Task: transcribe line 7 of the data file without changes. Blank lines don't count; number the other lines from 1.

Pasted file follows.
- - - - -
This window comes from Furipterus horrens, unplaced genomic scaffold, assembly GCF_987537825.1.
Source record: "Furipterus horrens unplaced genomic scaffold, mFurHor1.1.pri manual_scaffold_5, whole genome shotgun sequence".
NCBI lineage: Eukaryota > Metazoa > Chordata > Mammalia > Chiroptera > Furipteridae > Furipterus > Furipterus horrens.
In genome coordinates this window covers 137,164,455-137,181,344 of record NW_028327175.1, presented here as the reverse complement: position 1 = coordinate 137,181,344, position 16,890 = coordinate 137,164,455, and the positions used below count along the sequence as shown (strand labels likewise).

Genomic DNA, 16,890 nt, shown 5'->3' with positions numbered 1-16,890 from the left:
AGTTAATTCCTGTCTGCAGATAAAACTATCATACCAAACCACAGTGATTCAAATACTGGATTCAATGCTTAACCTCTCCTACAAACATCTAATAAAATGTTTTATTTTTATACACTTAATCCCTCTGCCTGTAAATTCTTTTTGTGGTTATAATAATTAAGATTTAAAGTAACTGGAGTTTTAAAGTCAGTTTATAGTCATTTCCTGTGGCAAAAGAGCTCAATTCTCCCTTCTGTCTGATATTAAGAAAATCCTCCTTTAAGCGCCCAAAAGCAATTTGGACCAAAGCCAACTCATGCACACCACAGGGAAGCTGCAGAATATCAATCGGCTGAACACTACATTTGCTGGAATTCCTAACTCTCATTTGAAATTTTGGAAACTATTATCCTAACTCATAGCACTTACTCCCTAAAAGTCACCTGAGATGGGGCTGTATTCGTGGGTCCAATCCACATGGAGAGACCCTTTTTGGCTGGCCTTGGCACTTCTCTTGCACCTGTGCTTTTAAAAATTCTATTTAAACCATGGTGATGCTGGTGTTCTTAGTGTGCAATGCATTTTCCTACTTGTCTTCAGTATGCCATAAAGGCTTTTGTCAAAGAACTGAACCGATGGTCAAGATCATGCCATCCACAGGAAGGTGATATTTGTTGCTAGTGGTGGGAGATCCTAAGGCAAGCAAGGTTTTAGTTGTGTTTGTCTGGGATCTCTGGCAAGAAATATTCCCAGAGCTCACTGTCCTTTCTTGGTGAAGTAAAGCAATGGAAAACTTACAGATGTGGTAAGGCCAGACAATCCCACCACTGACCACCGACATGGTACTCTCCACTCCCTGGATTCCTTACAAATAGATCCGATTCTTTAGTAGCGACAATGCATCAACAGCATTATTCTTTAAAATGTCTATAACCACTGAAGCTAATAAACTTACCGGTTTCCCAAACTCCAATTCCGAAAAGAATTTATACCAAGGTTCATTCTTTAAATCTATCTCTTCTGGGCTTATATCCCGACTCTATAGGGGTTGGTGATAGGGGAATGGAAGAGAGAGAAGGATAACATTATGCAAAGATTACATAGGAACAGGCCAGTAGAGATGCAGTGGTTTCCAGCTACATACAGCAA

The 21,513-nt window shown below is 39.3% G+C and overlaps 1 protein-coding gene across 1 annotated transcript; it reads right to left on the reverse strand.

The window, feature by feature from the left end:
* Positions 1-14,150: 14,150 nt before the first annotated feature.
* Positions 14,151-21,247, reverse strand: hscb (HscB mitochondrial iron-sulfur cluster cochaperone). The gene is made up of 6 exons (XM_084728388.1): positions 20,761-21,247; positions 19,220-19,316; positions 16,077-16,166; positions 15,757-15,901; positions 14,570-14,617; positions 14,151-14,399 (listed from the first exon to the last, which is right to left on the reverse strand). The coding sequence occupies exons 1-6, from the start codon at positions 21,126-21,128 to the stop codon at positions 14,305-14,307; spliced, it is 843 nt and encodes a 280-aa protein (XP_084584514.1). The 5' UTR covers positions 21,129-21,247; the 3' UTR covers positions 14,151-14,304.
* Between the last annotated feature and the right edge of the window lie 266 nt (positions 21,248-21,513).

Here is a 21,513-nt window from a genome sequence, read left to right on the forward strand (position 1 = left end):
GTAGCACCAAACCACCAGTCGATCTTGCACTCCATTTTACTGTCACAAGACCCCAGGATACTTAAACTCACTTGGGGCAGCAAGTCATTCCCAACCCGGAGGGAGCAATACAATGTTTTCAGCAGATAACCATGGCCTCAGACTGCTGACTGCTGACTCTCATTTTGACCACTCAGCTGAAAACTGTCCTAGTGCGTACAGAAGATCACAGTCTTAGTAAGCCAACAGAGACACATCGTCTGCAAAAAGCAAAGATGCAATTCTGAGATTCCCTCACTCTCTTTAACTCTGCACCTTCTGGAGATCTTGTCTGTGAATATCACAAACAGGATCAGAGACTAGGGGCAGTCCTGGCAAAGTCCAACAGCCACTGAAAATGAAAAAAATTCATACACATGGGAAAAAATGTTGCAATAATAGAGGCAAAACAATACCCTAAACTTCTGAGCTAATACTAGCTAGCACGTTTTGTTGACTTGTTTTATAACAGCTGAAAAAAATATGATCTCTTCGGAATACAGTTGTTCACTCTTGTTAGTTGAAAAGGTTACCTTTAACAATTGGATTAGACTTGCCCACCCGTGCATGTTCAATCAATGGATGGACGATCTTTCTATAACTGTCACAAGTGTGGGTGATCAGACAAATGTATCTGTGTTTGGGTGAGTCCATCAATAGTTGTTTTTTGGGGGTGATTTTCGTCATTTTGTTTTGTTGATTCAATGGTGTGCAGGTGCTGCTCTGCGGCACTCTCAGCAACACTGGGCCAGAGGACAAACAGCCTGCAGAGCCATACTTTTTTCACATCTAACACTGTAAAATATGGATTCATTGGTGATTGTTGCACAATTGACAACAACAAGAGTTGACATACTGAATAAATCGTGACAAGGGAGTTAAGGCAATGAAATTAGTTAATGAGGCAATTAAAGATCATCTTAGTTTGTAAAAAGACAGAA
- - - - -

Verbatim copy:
The 21,513-nt window shown below is 39.3% G+C and overlaps 1 protein-coding gene across 1 annotated transcript; it reads right to left on the reverse strand.